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Chapter 19:


The Miocene rocks comprise those Tertiary deposits which contain less than about 35 per cent of existing species of shells (Mollusca), and more than 5 per cent—or those deposits in which the proportion of living shells is less than of extinct species. They are divisible into a Lower Miocene (Oligocene) and an Upper Miocene series.

In Britain, the Miocene rocks are very poorly developed, one of their leading developments being at Bovey Tracy in Devonshire, where there occur sands, clays, and beds of lignite Page 306 or imperfect coal. These strata contain numerous plants, amongst which are Vines, Figs, the Cinnamon-tree, Palms, and many Conifers, especially those belonging to the genus Sequoia (the "Red-Foods"). These Bovey Tracy lignites are of Lower Miocene age, and they are lacustrine in origin. Also of Lower Miocene age are the so-called "Hempstead Beds" of Yarmouth in the Isle of Wight. These attain a thickness of less than 200 feet, and are shown by their numerous fossils to be principally a true marine formation. Lastly, the Duke of Argyll, in 1851, showed that there existed at Ardtun, in the island of Mull, certain Tertiary strata containing numerous remains of plants; and these also are now regarded as belonging to the Lower Miocene.

In France, the Lower Miocene is represented in Auvergne, Cantal, and Velay, by a great thickness of nearly horizontal strata of sands, sandstone, clays, marls, and limestones, the whole of fresh-water origin. The principal fossils of these lacustrine deposits are Mammalia, of which the remains occur in great abundance. In the valley of the Loire occur the typical European deposits of Upper Miocene age. These are known as the "Faluns," from a provincial term applied to shelly sands, employed to spread upon soils which are deficient in lime; and the Upper Miocene is hence sometimes spoken of as the "Falunian" formation. The Faluns occur in scattered patches, which are rarely more than 50 feet in thickness, and consist of sands and marls. The fossils are chiefly marine; but there occur also land and fresh-water shells, together with the remains of numerous Mammals. About 25 per cent of the shells of the Faluns are identical with existing species. The sands, limestones, and marls of the Department of Gers, near the base of the Pyrenees, rendered famous by the number or Mammalian remains exhumed from them by M. Lartet, also belong to the age of the Faluns.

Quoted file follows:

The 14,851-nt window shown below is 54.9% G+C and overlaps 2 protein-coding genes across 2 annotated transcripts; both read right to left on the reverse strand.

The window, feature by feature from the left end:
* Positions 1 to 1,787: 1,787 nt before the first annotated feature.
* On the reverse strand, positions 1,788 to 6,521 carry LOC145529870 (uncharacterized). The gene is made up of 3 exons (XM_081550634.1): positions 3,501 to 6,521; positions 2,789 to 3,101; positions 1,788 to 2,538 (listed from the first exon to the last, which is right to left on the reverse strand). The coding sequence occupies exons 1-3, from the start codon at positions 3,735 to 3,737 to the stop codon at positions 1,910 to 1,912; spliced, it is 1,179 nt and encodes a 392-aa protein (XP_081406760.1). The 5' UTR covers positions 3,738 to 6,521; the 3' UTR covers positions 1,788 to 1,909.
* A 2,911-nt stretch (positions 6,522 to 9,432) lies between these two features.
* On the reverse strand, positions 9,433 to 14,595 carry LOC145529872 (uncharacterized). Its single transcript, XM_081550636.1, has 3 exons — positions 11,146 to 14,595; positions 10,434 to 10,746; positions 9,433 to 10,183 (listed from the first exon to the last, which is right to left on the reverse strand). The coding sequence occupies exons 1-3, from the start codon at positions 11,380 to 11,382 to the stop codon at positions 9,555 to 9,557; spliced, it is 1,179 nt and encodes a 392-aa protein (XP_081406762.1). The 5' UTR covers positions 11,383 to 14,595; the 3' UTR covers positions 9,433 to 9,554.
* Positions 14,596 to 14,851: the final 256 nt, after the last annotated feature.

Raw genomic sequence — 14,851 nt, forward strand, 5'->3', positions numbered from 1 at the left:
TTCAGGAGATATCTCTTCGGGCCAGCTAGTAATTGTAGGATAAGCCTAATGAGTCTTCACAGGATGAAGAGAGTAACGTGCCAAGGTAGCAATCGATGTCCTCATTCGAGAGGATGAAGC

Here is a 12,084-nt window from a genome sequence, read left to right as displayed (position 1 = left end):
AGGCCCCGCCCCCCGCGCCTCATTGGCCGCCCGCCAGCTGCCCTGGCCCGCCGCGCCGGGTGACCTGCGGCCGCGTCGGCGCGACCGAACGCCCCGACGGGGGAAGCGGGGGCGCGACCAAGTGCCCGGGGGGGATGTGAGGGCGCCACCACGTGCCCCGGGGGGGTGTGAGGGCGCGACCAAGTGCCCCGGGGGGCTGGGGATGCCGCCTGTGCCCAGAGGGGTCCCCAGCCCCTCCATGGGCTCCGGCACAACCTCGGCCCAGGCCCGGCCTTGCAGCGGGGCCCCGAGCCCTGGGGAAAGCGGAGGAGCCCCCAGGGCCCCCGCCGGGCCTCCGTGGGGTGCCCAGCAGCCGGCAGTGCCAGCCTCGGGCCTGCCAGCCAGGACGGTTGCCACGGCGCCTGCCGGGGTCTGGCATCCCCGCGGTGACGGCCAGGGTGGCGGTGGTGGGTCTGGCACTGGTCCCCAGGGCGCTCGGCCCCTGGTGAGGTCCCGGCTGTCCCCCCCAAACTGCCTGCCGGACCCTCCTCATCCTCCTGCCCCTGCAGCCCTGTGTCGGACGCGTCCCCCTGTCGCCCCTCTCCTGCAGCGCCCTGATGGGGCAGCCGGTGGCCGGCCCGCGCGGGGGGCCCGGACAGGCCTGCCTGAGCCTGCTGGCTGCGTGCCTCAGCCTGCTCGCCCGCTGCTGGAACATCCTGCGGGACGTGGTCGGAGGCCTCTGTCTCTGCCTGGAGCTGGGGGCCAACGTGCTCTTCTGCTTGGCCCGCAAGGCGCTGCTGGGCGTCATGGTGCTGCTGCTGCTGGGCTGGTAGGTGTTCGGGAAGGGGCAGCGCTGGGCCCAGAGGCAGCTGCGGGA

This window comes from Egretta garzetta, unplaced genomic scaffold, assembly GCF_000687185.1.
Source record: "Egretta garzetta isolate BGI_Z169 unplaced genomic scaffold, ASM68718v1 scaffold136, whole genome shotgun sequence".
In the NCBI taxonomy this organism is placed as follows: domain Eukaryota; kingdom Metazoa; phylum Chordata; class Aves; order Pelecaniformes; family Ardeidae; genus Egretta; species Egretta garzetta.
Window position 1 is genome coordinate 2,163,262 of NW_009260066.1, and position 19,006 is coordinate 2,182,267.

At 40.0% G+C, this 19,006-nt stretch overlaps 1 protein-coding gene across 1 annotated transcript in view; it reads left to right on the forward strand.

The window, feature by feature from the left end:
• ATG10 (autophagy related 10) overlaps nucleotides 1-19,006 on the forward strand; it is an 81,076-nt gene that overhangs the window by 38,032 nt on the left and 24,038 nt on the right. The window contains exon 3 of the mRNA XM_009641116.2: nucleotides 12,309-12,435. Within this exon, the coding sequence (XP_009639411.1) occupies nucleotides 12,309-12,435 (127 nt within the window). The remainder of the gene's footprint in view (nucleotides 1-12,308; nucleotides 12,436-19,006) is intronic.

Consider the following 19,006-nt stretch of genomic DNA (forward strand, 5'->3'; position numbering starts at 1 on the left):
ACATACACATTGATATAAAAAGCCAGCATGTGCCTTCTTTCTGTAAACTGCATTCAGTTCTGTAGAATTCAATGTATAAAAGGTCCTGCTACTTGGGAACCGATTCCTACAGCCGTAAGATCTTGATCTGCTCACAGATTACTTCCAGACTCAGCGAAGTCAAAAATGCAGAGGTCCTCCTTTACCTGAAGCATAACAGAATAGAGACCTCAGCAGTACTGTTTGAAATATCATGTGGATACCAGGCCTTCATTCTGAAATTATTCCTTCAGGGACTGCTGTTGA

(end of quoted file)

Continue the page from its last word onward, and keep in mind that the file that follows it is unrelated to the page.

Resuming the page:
In Switzerland, between the Alps and the Jura, there occurs a great series of Miocene deposits, known collectively as the "Molasse," from the soft nature of a greenish sandstone, which constitutes one of its chief members. It attains a thickness of many thousands of feet, and rises into lofty mountains, some of which—as the Rigi—are more than 6000 feet in height. The middle portion of the Molasse is of marine origin, and is shown by its fossils to be of the age of the Faluns; but the lower and upper portions of the formation are mainly or entirely of fresh-water origin. The Lower Molasse (of Lower Miocene age) has yielded about 500 species of plants, mostly of tropical or sub-tropical forms. The Upper Page 307 Molasse has yielded about the same number of plants, with about 900 species of Insects, such as wood-eating Beetles Water-beetles, White Ants, Dragon-flies, &c.